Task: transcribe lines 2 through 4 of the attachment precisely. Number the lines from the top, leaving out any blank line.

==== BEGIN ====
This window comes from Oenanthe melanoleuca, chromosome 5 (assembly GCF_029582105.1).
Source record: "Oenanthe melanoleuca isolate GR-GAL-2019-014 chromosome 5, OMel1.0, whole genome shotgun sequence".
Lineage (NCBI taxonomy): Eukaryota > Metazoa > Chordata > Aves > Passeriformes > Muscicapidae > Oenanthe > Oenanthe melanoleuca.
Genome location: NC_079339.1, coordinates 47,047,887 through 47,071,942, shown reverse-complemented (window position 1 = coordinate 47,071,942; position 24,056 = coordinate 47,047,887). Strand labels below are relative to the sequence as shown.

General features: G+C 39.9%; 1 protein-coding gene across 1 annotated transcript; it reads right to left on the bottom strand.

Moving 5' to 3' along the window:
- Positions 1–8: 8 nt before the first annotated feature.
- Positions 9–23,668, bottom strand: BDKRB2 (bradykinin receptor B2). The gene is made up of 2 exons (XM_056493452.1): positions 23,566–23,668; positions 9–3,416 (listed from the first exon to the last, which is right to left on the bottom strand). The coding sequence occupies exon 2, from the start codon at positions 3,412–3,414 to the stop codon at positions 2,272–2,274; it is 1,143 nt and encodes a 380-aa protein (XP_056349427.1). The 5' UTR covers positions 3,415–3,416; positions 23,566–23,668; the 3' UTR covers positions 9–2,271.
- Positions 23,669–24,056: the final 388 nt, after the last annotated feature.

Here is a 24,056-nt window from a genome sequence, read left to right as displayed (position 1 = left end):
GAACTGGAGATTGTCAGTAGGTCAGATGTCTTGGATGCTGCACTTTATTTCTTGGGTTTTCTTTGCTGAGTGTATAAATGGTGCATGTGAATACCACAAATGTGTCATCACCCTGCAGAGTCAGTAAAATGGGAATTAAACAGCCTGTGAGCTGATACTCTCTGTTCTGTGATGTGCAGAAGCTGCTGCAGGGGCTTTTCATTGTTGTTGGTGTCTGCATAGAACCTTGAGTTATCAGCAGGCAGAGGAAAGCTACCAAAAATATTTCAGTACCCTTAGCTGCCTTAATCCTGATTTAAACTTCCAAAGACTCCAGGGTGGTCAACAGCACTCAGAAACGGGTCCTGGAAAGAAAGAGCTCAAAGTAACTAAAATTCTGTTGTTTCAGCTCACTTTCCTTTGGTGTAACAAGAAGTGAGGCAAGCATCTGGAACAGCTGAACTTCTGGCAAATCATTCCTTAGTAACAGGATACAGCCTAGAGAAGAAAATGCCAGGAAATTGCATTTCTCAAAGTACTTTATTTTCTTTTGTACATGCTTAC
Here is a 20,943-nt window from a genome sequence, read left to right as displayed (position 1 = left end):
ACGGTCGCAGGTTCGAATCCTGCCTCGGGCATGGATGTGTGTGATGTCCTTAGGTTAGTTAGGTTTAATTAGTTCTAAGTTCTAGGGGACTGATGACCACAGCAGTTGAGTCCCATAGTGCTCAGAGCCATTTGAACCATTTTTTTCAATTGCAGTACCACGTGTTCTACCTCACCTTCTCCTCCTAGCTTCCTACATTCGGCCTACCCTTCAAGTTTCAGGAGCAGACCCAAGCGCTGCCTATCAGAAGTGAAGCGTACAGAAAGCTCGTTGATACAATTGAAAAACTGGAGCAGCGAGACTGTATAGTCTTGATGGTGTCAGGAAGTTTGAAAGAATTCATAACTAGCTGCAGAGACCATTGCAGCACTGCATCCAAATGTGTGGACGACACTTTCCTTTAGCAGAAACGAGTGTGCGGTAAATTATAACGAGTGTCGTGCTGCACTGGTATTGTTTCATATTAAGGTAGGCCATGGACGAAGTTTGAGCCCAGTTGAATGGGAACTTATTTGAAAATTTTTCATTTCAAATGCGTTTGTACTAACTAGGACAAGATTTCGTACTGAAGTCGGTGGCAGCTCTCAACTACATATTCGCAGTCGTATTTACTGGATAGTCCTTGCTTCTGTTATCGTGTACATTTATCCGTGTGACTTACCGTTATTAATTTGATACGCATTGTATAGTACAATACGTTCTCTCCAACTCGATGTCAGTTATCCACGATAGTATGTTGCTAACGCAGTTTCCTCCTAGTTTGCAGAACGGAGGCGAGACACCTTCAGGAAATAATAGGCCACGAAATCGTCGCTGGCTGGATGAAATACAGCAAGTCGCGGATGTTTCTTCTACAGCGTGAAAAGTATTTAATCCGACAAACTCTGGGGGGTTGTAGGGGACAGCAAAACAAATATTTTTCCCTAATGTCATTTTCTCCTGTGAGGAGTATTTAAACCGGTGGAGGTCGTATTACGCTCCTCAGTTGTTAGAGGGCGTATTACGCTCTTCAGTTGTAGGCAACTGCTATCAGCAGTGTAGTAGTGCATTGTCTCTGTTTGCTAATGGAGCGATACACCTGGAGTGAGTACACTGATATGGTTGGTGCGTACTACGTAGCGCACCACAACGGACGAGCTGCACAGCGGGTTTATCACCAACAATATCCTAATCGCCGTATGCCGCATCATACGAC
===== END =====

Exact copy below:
Source record: "Oenanthe melanoleuca isolate GR-GAL-2019-014 chromosome 5, OMel1.0, whole genome shotgun sequence".
Lineage (NCBI taxonomy): Eukaryota > Metazoa > Chordata > Aves > Passeriformes > Muscicapidae > Oenanthe > Oenanthe melanoleuca.
Genome location: NC_079339.1, coordinates 47,047,887 through 47,071,942, shown reverse-complemented (window position 1 = coordinate 47,071,942; position 24,056 = coordinate 47,047,887). Strand labels below are relative to the sequence as shown.